Leonard Cohen: I’m Your Man is somewhat erroneously labeled as a documentary. Director Lian Lunson traveled to Sydney, Australia to film a tribute show entitled Came So Far For Beauty, a kind of lifetime achievement award showcase. The show was organized by music producer Hal Willner and includes both live performances and behind-the-scenes interviews by Leonard Cohen’s musical progeny – Rufus Wainwirght and sister Martha Wainwright, Nick Cave, Bono and U2, and many other performers. Each performance is prefaced with interview footage of Cohen, shedding light on the song, Cohen’s life, or his deeply mystical, dark, earthy vision.
Leonard Cohen emerged in the mid-1960s, loosely within the then-burgeoning tradition of acoustic guitar folk rock, a contemporary of Bob Dylan. Lunson’s film makes clear that Cohen owes far more to his anglophonic Montreal roots, moving somewhat in the vein of Gordon Lightfoot, Canada’s most famous English-speaking troubadour. Cohen grew up Jewish in what is arguably the second most important French-speaking cultural center (after Paris); given the darkly mystical, earth-rooted obsessions of his haunting songs, he seems an eerily close New World cousin to Franz Kafka. The latter grew up in the middle-class Jewish enclave within the German-speaking community of Czech-speaking Prague, just a generation before Cohen.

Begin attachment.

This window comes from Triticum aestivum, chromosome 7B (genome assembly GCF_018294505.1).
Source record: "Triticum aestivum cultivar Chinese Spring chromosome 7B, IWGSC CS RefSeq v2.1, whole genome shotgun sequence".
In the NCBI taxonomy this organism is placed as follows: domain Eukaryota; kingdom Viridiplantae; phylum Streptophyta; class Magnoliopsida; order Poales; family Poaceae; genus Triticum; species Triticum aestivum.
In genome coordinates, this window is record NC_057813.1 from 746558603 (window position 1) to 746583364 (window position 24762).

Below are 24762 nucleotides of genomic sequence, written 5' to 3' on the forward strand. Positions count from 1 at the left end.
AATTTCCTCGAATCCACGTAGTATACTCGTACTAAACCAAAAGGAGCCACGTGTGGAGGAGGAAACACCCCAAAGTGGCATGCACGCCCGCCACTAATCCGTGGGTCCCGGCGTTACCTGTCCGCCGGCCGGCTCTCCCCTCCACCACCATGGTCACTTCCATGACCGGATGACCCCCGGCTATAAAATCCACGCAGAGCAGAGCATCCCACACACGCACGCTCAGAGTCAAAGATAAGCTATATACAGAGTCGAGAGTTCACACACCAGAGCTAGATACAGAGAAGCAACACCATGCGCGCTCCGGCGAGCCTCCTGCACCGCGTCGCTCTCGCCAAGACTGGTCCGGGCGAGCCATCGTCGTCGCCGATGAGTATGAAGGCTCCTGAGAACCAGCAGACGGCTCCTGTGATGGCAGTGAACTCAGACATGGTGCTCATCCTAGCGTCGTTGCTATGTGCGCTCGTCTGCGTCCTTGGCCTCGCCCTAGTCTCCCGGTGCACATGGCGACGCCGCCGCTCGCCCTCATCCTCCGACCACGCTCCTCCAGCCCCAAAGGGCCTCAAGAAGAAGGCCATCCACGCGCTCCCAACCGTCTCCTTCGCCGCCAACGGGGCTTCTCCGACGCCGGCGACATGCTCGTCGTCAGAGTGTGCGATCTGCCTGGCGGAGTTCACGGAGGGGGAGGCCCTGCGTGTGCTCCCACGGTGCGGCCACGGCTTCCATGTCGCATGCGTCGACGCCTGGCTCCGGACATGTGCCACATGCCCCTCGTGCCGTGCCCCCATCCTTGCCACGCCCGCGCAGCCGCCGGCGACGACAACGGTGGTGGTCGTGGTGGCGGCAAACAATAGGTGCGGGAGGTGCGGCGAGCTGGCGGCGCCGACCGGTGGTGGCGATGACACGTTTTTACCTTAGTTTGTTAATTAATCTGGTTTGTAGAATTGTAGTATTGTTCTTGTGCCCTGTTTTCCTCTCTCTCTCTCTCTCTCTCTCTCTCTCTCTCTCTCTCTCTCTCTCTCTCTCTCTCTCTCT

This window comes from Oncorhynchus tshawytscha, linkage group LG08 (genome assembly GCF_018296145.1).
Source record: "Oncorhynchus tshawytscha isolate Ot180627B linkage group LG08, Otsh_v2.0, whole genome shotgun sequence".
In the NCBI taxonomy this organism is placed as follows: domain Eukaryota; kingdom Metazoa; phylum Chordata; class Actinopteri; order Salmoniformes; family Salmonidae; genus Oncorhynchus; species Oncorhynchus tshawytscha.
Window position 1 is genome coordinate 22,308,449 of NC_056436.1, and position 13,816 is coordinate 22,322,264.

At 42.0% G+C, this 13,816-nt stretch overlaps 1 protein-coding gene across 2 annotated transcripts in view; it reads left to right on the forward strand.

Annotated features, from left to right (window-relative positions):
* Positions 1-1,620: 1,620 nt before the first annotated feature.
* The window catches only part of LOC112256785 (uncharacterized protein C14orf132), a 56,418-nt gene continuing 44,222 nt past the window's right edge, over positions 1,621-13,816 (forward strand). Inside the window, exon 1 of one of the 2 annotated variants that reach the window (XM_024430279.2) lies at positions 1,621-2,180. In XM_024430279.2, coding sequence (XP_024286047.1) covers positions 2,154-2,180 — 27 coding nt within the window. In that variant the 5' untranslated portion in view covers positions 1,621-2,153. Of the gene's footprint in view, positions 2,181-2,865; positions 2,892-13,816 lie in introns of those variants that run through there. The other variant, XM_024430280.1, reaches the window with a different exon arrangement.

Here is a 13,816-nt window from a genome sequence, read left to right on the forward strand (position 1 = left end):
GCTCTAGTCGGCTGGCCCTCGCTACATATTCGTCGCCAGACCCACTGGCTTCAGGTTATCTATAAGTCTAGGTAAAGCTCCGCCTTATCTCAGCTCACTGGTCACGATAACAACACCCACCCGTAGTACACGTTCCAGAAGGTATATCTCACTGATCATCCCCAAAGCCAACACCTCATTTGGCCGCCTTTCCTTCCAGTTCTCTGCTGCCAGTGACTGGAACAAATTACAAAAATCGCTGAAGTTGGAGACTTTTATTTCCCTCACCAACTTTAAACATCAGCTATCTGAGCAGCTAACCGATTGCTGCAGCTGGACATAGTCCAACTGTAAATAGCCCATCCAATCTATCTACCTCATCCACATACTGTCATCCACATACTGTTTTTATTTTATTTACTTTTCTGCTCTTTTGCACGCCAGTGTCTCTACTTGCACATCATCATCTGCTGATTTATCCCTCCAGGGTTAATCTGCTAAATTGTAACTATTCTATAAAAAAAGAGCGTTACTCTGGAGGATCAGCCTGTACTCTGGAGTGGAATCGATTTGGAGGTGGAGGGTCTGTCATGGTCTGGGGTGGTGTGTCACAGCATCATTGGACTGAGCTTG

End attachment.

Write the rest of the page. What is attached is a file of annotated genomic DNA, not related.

Cohen’s music also partakes very much of the European chanson tradition, by turns recalling Jacques Brel’s wry lyrics, by turns the raspy, sometimes blunt style of German cabaret. Cohen’s admirers are both legion and global. This thoughtful, wry, funny, hagiographic portrait of him, by some of his most ardent professional fans—by people whose own musical careers were shaped by his influence on them personally—deeply moves to tears, to laughter, to touching intimacy.
It is a shame that Leonard Cohen is not better known in the United States. How far American popular music has moved away from the still-vibrant tradition Cohen has worked in may make this film all the harder for domestic audiences to reach. For the neophyte, Leonard Cohen: I’m Your Man can be a mostly engaging, informative, entertaining film. For Cohen fans it is a sweet Valentine to share with him. It features several of his signature songs, including both mandatory anthems—"Suzanne" and "Hallelujah."